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Last Updated: May 20, 2007 - 10:48:48 AM
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Bush vetoes Iraq pullout timetable in clash with Congress
May 2, 2007 - 9:15:28 AM
Al-Qaeda 'is playing a major role' in the Iraq violence, Bush said in a speech that evoked the 20th-century struggles against Nazism and communism. 'We must stay on the offence. We must defeat the enemy overseas so we don't have to face them in our countries,' he said.

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[RxPG] Washington, May 2 - US President George W. Bush, following through on his promise, has vetoed a war spending bill that would have forced him to start withdrawing US troops from Iraq by October.

The veto came hours after Democratic Party leaders Tuesday sent the $124-billion measure to the White House with the pullout deadlines, capping a well-choreographed showdown four years after he famously declared an end to 'major combat operations' in Iraq.

Speaking minutes after rejecting the bill, Bush said he could not accept a 'rigid' deadline that would send the wrong message to US troops on the ground, encourage terrorists and place 'impossible conditions' on military commanders. The bill called for US troops to be out of Iraq by April 2008.

'Setting a deadline for withdrawal is setting a date for failure, and that would be irresponsible,' Bush said at the White House, while accusing Democrats of using the funding issue to make political hay.

He called on Congress to send him a new bill quickly without deadlines. Democratic and Republican leaders were to meet Bush at the White House Wednesday to try to work out their differences.

'I'm confident that with goodwill on both sides, we can agree on a bill that gets our troops the money and flexibility they need, as soon as possible,' Bush said. 'The need to act is urgent.'

Bush warned that with money running out, the Pentagon would have to scramble from other accounts to continue fighting the war. He has sought to portray the Democrats as abandoning US soldiers locked in the middle of a war.

But polls show most Americans have turned against the conflict and want the White House to set a timeframe for removing US soldiers. Democrats might persuade Bush to keep language in a new bill that would set benchmarks for the Iraqi government and political reconciliation.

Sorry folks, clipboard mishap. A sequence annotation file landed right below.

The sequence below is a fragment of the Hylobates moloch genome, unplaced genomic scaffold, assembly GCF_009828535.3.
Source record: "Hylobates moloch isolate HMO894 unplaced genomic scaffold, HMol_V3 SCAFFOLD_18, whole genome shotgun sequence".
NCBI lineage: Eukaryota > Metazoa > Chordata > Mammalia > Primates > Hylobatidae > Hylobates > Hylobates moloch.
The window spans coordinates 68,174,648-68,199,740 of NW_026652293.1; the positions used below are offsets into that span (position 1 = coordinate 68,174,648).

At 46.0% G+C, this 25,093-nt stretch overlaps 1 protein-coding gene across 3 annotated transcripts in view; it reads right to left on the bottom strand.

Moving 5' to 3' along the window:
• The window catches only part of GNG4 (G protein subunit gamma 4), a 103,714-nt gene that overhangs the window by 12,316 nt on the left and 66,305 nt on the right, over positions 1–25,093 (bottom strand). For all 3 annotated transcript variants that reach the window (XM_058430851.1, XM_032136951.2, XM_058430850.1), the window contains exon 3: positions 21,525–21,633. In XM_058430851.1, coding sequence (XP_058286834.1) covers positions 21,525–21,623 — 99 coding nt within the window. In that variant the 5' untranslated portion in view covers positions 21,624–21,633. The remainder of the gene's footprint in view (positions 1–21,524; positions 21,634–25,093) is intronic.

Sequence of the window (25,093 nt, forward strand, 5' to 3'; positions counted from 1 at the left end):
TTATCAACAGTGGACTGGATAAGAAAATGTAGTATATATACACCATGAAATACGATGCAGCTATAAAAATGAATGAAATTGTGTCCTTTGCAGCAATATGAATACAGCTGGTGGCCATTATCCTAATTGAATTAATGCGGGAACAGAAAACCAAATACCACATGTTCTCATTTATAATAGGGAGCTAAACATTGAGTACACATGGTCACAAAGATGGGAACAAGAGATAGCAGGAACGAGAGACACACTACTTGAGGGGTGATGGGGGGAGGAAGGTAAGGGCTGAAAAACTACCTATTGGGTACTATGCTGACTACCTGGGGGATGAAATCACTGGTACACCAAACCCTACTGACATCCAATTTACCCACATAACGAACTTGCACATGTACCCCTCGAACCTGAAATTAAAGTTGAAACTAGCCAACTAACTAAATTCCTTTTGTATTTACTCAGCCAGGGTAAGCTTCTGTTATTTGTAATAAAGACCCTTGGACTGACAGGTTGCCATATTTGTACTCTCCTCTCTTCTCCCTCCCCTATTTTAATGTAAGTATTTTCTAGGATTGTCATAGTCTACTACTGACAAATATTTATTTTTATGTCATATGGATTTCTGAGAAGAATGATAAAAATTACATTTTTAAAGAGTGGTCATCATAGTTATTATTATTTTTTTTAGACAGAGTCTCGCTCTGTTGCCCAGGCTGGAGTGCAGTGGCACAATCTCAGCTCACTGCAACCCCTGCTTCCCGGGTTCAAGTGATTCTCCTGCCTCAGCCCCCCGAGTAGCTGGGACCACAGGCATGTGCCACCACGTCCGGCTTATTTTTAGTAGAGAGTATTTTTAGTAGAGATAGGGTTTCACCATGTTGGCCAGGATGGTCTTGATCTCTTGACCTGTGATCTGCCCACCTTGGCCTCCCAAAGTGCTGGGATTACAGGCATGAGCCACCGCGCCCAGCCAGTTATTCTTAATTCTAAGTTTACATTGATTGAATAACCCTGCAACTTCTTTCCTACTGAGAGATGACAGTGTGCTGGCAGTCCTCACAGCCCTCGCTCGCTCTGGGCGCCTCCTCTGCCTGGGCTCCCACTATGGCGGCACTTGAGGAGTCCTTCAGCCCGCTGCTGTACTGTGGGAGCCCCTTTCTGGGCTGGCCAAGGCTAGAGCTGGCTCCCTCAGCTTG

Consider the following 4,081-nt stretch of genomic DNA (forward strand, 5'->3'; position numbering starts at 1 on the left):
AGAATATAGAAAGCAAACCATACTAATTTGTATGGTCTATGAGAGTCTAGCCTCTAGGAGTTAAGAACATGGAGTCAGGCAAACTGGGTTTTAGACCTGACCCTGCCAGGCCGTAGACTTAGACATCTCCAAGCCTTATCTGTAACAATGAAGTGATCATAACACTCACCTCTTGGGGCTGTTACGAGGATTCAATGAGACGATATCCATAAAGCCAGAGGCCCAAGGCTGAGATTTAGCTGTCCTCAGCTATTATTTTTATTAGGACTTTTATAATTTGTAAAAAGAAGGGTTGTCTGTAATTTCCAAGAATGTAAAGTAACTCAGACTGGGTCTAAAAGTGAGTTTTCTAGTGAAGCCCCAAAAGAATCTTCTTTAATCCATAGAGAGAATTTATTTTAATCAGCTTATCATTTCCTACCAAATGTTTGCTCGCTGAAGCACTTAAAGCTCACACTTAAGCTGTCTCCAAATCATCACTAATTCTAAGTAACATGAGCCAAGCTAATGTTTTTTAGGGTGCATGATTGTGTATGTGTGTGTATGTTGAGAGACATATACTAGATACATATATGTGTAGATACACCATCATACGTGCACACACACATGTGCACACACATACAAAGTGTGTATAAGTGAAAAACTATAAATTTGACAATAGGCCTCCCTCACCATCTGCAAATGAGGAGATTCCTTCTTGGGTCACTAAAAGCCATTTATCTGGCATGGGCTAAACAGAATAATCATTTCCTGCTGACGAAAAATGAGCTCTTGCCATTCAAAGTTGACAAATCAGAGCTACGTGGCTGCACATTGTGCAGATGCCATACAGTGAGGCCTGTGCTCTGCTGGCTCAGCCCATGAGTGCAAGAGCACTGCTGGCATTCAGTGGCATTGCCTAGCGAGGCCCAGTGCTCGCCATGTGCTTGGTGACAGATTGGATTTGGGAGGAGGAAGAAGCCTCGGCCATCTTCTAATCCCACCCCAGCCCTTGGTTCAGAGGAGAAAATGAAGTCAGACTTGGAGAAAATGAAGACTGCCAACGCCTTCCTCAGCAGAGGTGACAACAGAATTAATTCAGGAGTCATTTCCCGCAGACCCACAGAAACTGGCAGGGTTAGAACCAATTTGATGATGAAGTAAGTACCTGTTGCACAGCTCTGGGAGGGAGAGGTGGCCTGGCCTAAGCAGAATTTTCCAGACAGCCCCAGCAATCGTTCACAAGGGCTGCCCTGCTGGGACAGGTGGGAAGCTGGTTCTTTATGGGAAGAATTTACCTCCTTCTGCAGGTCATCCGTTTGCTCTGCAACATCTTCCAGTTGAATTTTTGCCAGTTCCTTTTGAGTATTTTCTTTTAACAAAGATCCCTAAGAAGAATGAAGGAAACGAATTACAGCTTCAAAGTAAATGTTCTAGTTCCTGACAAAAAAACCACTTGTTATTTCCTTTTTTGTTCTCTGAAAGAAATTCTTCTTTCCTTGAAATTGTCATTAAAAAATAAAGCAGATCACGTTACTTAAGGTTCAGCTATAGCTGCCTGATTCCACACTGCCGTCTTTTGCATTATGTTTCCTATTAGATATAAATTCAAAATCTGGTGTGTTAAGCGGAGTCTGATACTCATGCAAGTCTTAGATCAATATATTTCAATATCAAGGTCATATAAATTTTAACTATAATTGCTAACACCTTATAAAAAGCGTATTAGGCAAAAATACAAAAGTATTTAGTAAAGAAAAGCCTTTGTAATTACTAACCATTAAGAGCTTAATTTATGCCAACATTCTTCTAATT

Both houses of Congress narrowly passed the defence bill last week, and Democrats vowed to continue fighting the White House to force Bush to change his approach in Iraq.

Responding to Bush's comments, Senate Majority Leader Harry Reid said the president must now provide a plan for ending the US role in the war.

'If the president thinks that by vetoing this bill he'll stop us from working to change the direction of the war in Iraq, he is mistaken,' Reid said.

Nancy Pelosi, the speaker of the House of Representatives, accused Bush of failing to listen to the message sent by American voters who in November handed control of Congress to the Democrats.

'The president wants a blank cheque,' Pelosi said. 'The Congress is not going to give it to him.'

Bush in January ordered an extra 21,000 US troops to Iraq to bolster the 140,000 already in place, seeking to curb sectarian killings and bolster the government of Iraqi Prime Minister Nuri al-Maliki.

Bush cited progress in reducing sectarian killing and breaking up terrorists cells, and urged Americans to wait at least until the end of the summer to determine if his revised strategy was succeeding.

On Tuesday he travelled to the US military's Central Command in Florida, which runs US military operations in the Middle East, to make his case for a continued US presence in Iraq.

Al-Qaeda 'is playing a major role' in the Iraq violence, Bush said in a speech that evoked the 20th-century struggles against Nazism and communism. 'We must stay on the offence. We must defeat the enemy overseas so we don't have to face them in our countries,' he said.

The veto marked only the second time Bush has exercised his constitutional authority since Democrats won control of Congress in November on a platform calling for a withdrawal from Iraq. He has used his veto only once since taking office in 2001, on a stem-cell research measure passed in 2006 when his Republicans controlled Congress.

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